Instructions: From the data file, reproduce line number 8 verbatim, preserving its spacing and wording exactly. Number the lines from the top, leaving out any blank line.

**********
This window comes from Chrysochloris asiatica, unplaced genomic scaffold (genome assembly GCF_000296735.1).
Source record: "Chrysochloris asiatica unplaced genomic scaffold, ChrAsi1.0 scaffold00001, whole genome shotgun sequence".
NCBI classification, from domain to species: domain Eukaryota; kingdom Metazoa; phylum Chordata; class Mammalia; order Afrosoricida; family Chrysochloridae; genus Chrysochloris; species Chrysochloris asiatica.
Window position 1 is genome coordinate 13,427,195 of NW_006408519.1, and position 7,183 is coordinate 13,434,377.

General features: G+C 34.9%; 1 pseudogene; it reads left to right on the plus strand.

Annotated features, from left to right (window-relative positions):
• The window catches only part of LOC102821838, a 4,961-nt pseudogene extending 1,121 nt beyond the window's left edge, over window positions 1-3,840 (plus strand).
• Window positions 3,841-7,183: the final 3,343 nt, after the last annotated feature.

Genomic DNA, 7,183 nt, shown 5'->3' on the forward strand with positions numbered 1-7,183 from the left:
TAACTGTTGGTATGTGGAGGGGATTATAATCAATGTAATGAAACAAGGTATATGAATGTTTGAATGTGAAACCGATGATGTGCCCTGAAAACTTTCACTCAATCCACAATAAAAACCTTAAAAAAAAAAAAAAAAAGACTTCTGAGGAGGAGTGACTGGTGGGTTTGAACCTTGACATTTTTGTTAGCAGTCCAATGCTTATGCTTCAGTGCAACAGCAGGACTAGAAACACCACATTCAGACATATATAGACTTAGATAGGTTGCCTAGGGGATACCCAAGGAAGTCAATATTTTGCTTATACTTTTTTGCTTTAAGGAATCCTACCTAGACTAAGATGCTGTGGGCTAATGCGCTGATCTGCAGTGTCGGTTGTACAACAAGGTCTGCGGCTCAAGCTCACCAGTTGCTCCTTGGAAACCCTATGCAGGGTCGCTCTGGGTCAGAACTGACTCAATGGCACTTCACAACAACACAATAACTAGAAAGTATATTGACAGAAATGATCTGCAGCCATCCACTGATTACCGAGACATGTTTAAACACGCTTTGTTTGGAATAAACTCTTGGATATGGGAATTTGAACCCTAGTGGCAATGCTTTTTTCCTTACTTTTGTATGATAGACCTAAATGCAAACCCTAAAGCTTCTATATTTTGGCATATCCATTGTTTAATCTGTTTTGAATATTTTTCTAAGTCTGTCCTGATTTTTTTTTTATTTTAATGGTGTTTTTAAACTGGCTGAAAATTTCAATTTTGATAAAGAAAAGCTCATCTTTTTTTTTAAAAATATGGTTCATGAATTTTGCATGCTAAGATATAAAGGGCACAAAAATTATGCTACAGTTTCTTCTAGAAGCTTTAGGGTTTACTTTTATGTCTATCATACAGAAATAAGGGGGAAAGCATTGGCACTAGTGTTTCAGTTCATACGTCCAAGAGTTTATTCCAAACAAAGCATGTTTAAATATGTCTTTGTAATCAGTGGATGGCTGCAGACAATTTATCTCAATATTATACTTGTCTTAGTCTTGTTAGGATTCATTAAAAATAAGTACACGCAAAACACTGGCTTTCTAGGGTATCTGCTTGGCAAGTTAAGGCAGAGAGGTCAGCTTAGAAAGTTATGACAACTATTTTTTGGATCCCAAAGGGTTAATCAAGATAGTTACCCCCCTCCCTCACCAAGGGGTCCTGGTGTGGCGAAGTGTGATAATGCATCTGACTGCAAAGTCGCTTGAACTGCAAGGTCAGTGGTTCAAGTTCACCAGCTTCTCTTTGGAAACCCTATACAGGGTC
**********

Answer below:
• Window positions 3,841-7,183: the final 3,343 nt, after the last annotated feature.